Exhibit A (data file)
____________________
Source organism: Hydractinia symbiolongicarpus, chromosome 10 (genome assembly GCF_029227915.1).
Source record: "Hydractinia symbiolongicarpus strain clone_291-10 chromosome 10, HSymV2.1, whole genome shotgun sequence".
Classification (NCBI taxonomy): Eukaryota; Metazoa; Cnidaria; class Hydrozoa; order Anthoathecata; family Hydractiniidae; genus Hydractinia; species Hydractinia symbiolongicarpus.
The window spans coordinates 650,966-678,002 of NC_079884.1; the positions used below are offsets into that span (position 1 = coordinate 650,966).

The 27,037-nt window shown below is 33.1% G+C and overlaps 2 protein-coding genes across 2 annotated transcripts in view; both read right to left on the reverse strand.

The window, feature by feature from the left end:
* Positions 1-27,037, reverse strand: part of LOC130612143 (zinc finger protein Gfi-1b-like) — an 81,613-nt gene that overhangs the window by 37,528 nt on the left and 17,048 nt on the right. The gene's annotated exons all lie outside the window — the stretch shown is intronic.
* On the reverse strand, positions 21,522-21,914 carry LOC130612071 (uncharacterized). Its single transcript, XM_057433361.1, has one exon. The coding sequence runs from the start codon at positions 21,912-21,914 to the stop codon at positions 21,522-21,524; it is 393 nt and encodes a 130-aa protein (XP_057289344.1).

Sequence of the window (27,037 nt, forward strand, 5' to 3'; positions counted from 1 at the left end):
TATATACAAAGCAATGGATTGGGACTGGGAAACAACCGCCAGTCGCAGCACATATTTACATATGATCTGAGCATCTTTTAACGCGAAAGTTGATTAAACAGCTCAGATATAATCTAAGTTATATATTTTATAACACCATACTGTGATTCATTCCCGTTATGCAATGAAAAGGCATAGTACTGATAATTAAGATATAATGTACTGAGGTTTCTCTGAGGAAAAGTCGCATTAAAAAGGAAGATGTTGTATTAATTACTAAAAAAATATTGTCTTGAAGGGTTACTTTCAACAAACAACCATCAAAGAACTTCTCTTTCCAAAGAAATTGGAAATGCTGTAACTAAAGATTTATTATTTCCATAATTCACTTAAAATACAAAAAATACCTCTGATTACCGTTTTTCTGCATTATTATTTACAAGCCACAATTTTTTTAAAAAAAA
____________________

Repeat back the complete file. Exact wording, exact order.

Source organism: Hydractinia symbiolongicarpus, chromosome 10 (genome assembly GCF_029227915.1).
Source record: "Hydractinia symbiolongicarpus strain clone_291-10 chromosome 10, HSymV2.1, whole genome shotgun sequence".
Classification (NCBI taxonomy): Eukaryota; Metazoa; Cnidaria; class Hydrozoa; order Anthoathecata; family Hydractiniidae; genus Hydractinia; species Hydractinia symbiolongicarpus.
The window spans coordinates 650,966-678,002 of NC_079884.1; the positions used below are offsets into that span (position 1 = coordinate 650,966).

The 27,037-nt window shown below is 33.1% G+C and overlaps 2 protein-coding genes across 2 annotated transcripts in view; both read right to left on the reverse strand.

The window, feature by feature from the left end:
* Positions 1-27,037, reverse strand: part of LOC130612143 (zinc finger protein Gfi-1b-like) — an 81,613-nt gene that overhangs the window by 37,528 nt on the left and 17,048 nt on the right. The gene's annotated exons all lie outside the window — the stretch shown is intronic.
* On the reverse strand, positions 21,522-21,914 carry LOC130612071 (uncharacterized). Its single transcript, XM_057433361.1, has one exon. The coding sequence runs from the start codon at positions 21,912-21,914 to the stop codon at positions 21,522-21,524; it is 393 nt and encodes a 130-aa protein (XP_057289344.1).

Sequence of the window (27,037 nt, forward strand, 5' to 3'; positions counted from 1 at the left end):
TATATACAAAGCAATGGATTGGGACTGGGAAACAACCGCCAGTCGCAGCACATATTTACATATGATCTGAGCATCTTTTAACGCGAAAGTTGATTAAACAGCTCAGATATAATCTAAGTTATATATTTTATAACACCATACTGTGATTCATTCCCGTTATGCAATGAAAAGGCATAGTACTGATAATTAAGATATAATGTACTGAGGTTTCTCTGAGGAAAAGTCGCATTAAAAAGGAAGATGTTGTATTAATTACTAAAAAAATATTGTCTTGAAGGGTTACTTTCAACAAACAACCATCAAAGAACTTCTCTTTCCAAAGAAATTGGAAATGCTGTAACTAAAGATTTATTATTTCCATAATTCACTTAAAATACAAAAAATACCTCTGATTACCGTTTTTCTGCATTATTATTTACAAGCCACAATTTTTTTAAAAAAAA